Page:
The study cohort included newly diagnosed patients with AF who were treated with warfarin. The cohort was stratified by the time in therapeutic range of INR (TTR), ADI, CHA2DS2-VASc, and HAS-BLED risk scores. TTR and ischemic and bleeding events during the first year of therapy were compared across subpopulations. Among 7274 patients, those living in the two most deprived quintiles (ADI ≥60%) had a significantly higher risk of ischemic events and those in the most deprived quintile (ADI≥80%) had a significantly increased risk of bleeding events. ADI significantly improved the predictive performance of CHA2DS2-VASc but not HAS-BLED risk scores.

Conclusion

ADI can predict increased risk for ischemic and bleeding events in the first year of warfarin therapy in patients with incident AF.

Introduction

Atrial Fibrillation (AF), the most common heart arrhythmia, affects about 6.1 million American adults, and that number is expected to double over the next 25 years [1,2]. AF increases the risk of stroke approximately 5-fold across all age groups, and strokes incurred by patients with AF are more likely to be fatal or lead to permanent disability [3]. Oral anticoagulation (OAC) therapy effectively reduces stroke risk by more than 60% in patients with AF but at the cost of an increased risk of bleeding, including intracranial hemorrhage [4]. In this light, CHA2DS2-VASc and HAS-BLED are the two most commonly used risk scores to help determine if OAC therapy will provide an overall net benefit for patients with AF [5].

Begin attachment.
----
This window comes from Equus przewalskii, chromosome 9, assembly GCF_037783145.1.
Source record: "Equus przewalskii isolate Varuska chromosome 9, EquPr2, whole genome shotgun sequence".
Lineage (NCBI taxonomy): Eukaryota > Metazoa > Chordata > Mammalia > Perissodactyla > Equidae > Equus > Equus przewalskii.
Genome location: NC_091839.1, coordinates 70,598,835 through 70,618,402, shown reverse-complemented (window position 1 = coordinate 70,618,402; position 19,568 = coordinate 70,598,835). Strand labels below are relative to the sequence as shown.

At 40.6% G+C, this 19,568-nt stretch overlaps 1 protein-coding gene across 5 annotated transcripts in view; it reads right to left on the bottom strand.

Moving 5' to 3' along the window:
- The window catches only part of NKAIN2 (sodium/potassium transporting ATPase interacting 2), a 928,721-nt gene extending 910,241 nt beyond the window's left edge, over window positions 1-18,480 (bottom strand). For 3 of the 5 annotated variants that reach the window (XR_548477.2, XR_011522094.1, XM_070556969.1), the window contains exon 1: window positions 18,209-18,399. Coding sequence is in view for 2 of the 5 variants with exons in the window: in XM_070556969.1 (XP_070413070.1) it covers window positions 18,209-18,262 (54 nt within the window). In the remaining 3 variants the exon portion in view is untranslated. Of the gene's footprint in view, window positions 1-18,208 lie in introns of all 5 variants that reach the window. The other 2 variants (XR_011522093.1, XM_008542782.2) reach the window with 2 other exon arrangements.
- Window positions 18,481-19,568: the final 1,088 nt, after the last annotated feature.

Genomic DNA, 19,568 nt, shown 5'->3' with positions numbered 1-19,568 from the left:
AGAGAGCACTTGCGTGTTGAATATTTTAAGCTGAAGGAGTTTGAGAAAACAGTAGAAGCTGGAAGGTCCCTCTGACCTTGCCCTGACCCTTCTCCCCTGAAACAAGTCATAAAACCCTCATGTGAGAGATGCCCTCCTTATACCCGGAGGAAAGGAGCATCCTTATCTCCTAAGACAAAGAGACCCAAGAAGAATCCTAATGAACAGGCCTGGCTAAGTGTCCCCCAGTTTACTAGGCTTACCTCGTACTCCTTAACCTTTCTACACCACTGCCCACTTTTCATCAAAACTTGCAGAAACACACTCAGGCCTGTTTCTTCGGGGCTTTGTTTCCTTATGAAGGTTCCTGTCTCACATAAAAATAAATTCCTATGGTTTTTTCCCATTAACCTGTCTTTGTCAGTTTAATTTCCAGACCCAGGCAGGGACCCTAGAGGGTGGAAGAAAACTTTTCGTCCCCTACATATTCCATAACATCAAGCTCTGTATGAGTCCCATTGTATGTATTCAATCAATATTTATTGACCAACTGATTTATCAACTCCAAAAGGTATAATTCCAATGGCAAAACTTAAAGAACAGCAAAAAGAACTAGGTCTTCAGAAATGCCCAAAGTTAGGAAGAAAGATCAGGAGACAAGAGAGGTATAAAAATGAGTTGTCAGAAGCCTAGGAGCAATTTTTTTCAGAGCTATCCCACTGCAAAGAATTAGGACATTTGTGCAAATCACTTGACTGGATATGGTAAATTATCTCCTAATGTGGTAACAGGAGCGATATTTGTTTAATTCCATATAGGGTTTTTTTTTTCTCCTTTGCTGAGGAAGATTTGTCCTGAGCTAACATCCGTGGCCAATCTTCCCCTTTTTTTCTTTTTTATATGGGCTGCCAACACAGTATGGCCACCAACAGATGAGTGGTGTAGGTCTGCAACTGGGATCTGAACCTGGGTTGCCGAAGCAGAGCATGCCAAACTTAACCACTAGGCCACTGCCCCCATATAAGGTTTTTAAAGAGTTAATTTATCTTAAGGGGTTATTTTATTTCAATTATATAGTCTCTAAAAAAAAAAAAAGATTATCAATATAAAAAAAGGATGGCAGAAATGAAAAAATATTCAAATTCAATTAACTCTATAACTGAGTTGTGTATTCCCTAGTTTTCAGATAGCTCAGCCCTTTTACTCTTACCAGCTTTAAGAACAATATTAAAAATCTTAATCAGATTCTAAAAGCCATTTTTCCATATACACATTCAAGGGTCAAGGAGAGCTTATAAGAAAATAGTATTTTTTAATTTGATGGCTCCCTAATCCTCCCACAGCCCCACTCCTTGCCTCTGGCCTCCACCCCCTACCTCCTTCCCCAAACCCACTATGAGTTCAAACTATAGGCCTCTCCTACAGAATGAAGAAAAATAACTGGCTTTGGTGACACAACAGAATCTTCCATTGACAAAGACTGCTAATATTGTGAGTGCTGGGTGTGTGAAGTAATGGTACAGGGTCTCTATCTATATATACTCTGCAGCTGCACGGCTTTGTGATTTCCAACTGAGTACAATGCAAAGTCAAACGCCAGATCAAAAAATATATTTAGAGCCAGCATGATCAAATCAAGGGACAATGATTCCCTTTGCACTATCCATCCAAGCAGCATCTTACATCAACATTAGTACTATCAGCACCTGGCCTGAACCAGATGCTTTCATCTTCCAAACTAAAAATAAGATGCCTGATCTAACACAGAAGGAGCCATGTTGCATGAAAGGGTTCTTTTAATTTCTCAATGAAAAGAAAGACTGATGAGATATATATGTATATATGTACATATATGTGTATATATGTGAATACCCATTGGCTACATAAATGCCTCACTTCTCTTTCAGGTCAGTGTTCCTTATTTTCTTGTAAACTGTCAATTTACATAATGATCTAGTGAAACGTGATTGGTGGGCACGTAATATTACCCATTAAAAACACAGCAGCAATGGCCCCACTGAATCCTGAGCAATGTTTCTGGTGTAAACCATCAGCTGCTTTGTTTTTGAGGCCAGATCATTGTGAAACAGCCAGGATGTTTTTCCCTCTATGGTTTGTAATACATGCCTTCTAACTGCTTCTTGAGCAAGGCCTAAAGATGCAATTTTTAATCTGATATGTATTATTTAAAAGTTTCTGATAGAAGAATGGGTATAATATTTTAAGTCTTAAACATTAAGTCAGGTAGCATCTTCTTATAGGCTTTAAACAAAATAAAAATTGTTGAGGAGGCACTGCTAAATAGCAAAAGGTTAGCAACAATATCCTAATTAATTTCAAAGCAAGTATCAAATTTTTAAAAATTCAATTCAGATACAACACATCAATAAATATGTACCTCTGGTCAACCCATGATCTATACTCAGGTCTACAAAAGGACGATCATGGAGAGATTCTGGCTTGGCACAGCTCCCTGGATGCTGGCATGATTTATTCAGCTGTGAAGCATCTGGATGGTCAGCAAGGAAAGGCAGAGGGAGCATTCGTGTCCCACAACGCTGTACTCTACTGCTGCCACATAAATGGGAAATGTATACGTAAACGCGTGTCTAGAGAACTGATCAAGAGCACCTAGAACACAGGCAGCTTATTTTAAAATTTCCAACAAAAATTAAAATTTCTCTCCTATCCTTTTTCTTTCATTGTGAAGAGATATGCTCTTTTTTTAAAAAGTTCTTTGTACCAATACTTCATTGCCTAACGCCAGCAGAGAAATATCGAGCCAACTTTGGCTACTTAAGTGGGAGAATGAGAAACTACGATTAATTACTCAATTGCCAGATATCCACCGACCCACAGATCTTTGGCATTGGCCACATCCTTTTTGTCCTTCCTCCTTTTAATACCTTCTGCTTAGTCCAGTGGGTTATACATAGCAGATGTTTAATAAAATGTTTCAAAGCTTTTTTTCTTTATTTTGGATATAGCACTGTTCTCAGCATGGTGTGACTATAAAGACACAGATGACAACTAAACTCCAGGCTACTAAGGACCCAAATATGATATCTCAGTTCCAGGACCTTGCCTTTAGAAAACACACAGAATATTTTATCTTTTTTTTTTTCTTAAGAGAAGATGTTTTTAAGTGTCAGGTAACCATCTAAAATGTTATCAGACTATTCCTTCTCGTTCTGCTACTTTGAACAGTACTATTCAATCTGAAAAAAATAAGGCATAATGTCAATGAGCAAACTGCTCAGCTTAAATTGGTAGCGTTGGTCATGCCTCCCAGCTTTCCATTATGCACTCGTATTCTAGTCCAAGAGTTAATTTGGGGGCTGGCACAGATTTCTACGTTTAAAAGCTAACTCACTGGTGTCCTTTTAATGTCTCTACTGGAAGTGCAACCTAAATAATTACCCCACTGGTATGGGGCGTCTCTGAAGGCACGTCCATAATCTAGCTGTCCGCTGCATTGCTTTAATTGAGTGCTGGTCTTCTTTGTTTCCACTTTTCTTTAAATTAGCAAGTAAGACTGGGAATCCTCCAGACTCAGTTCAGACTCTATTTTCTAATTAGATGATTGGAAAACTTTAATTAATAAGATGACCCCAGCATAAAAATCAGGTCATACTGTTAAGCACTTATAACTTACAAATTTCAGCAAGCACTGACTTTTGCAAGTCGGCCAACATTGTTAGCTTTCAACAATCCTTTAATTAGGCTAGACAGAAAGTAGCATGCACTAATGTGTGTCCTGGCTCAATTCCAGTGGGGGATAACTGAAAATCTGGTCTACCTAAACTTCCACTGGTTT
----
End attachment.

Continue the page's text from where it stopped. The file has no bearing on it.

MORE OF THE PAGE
However, despite the clear benefits of OAC therapy in most high-risk patients with a CHA2DS2-VASc score of > = 2, OAC therapy remains underutilized. A recent analysis found that as many as 4 in 10 patients with AF who could benefit from OAC are not receiving it due to various concerns, particularly high bleeding risk [6]. Because many of the risk factors for stroke are also risk factors for bleeding, physicians must balance each individual’s risk of stroke and bleeding during their clinical assessment [7]. The difficulty in assessing a patient’s risk profile often leads physicians to overestimate the risk of bleeding and thereby underestimate the benefits of OAC [8,9]. Critically, OACs are withheld disproportionately from patients who gain the most stroke risk reduction. After controlling for common risk factors, AF patients with lower educational attainment, lower-income, and higher age are all less likely to be prescribed OAC [10]. This disproportionately prevents patients with lower socioeconomic status (SES) from receiving the benefits of this important therapy for secondary and primary stroke prevention.